Job seekers present their credentials to potential employers? representatives at the Rwanda Job Day fair in Kigali yesterday. (Timothy Kisambira)
Job seekers present their credentials to potential employers? representatives at the Rwanda Job Day fair in Kigali yesterday. (Timothy Kisambira)

Unfortunately, to most of the employers that turned up, the smart looks of many of the jobless young people was not enough to get them that sought-after nod from recruiters.

Job seekers present their credentials to potential employers? representatives at the Rwanda Job Day fair in Kigali yesterday. (Timothy Kisambira)
Job seekers present their credentials to potential employers? representatives at the Rwanda Job Day fair in Kigali yesterday. (Timothy Kisambira)

Why?

?Most of these people actually have the qualifications but they just can?t express themselves to an employer; many let themselves down,? said Jean Rene Shema, the East Africa programme manager of Global Health Partners.

Shema and his colleagues had come to the Rwanda Job Day with hopes of finding the right personnel to fill about 10 positions of paid fellowship for the Rwanda office and a dozen others for Rwandans who would be based in the US.

By 11am, he had received dozens of resumes but his expectations far from met, the team continued hunting until evening when the event closed.

Lacking resume

In one cover letter that Shema received, the candidate had sought to impress the employer with a long tale of his family background, the village and entire family tree.

?But the details of one?s family are not needed, the recruiter has just seven seconds to look at your resume to be impressed or not, so keep it brief and to the point,? said the recruiter.

A good question would be that, how is it possible for graduates who have passed with flying colours not to be able to write a good resume and a simple marketing story of themselves?

?We talk about skills but job seekers are lacking even the softest of the skills that would impress the employer, say how you express yourself or dress, it could make the difference,? said Davin Nuwagira, an internal business partner with NFT consult, a regional recruiting firm.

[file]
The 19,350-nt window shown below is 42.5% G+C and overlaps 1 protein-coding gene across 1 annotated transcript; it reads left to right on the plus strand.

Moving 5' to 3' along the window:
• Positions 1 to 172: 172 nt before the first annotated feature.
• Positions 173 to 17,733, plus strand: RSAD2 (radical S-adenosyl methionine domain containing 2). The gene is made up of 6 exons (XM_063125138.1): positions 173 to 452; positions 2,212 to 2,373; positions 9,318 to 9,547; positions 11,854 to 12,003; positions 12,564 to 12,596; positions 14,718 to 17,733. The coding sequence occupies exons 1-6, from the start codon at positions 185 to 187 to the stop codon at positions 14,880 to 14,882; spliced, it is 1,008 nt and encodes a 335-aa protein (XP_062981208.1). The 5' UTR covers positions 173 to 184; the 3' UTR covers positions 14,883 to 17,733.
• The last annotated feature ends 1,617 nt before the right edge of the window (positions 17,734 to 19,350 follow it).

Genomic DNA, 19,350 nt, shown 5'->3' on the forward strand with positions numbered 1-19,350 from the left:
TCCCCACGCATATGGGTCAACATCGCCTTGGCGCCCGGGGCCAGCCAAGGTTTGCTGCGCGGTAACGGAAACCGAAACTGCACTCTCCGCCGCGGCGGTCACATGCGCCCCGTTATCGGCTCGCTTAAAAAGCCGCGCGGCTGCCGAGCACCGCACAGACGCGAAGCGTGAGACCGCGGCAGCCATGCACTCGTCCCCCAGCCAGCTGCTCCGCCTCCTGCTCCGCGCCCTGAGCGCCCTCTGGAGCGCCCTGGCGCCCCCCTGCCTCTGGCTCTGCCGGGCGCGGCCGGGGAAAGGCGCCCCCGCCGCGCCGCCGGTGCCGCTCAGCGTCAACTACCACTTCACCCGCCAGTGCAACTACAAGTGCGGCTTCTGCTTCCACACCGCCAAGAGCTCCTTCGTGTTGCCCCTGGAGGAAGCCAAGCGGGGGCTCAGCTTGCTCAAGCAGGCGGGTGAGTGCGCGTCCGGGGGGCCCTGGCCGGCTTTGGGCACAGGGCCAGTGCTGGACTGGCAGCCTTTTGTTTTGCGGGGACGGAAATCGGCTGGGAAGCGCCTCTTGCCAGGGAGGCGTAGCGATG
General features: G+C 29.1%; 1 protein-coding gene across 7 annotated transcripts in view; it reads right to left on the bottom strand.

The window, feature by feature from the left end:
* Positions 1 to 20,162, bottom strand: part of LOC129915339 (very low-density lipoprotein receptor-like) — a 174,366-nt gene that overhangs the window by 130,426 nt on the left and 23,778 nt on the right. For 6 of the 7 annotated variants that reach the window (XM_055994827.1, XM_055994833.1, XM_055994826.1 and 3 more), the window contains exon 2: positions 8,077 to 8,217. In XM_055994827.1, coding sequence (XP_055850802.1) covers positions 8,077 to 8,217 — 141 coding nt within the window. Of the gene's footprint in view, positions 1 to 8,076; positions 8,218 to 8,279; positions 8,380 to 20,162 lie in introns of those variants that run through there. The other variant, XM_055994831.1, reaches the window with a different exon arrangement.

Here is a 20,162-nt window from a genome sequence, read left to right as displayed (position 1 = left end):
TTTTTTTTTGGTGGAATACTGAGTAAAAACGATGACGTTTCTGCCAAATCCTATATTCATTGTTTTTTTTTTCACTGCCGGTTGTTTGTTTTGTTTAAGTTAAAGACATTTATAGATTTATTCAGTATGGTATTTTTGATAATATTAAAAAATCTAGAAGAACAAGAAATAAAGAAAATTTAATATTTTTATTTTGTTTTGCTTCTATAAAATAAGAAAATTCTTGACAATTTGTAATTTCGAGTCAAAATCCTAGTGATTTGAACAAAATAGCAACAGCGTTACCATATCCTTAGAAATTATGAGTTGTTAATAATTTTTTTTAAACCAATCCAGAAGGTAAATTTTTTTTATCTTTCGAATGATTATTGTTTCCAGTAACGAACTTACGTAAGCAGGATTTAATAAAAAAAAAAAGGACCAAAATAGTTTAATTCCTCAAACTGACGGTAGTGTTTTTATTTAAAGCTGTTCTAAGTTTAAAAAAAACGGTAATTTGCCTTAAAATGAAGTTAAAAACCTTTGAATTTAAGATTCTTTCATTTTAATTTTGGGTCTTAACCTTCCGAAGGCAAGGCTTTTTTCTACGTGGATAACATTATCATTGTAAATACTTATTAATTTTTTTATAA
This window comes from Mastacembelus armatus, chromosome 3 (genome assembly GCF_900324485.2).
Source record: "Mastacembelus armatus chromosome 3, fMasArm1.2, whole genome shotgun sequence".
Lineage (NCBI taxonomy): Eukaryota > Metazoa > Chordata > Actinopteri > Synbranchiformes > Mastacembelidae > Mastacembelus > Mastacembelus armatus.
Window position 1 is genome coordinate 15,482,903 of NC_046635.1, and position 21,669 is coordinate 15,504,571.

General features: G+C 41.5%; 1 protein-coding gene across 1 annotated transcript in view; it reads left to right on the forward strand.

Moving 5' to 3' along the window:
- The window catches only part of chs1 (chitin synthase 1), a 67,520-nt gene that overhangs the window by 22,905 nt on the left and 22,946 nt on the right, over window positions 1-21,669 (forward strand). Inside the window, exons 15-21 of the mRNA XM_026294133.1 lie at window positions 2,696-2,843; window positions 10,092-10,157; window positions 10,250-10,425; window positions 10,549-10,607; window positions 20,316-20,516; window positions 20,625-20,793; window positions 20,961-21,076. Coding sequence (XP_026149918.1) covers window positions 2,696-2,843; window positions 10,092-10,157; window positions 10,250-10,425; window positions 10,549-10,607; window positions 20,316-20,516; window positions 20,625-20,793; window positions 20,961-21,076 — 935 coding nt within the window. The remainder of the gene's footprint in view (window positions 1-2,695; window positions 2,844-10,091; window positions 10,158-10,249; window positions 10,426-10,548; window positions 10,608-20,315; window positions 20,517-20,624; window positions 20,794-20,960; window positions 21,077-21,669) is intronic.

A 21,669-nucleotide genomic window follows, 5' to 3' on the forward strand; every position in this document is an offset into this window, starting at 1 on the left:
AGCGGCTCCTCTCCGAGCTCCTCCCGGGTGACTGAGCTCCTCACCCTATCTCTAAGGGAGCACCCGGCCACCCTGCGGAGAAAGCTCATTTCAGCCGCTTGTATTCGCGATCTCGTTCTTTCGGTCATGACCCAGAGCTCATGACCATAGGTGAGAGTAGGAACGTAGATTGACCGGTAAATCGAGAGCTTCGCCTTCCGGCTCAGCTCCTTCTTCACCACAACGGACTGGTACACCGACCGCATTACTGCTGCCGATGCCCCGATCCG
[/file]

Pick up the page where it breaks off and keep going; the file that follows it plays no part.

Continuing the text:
Patrick Gashagaza, the managing partner of GPO Partners Rwanda Ltd, was on the hunt for an accounting officer, someone with experience.

However, experience is a sticky subject, especially for first-time job seekers who have always wondered where employers expect them to have obtained the practice while at school.

?It?s not us who demand experience, we are a firm that consults for clients and these require high standards worth their money,? said Alice Umutoni, a tax specialist at GPO.

Experience, skills and self-expression are just a few elements of the long list of requirements that recruiters have to tick off before they make their pick. But are these features that Rwandan graduates lack?

?No,? said Ines Manzi, the associate director of operations at the Carnegie Mellon University in Rwanda.

Manzi thinks that there are smart Rwandan graduates who have these skills and moreover obtained from the same local universities that others like to castigate for not doing enough to shape students.

?I graduated from University of Rwanda?s College of Science and Technology in 2003, and went through a competitive process to get this job. I think as graduates, we might also want to do a bit of self improvement to boost our chances of getting jobs,? she said.

At Carnegie for instance, Manzi says the university ensures that students get enough trial time with reputable companies through internship placements which helps them know what exactly employers are looking for, ahead of time.

At the EcoBank desk, a long line of jobless youth stood waiting for their chance to speak to the bank?s representative. A couple of positions were up for grabs but the official said most of the resumes were not attractive.

?Too long and unappetising resumes, its vital for candidates to summarise their story,? said the banker.

Broken hearts

In the invitation letter from the organisers of the day, Job Rwanda (an online recruiting agency), the boys were told to come with at least 20 copies of their resumes to give out to employers.

At the venue, the boys, smartly dressed in black suits, were looking their Sunday best each clutching a thick brown envelope containing copies of their resumes.

The day ended with mixed results for most of the young people who showed up. Others left happy, others disappointed.

Yet that is the ordeal of job hunting that hundreds of thousands of young Rwandan graduates have to endure before lady luck smiles back.

The government target under the second Economic Development and Poverty Reduction Strategy is the creation of 200,00 new jobs a year.

By Kenneth Agutamba, The New Times

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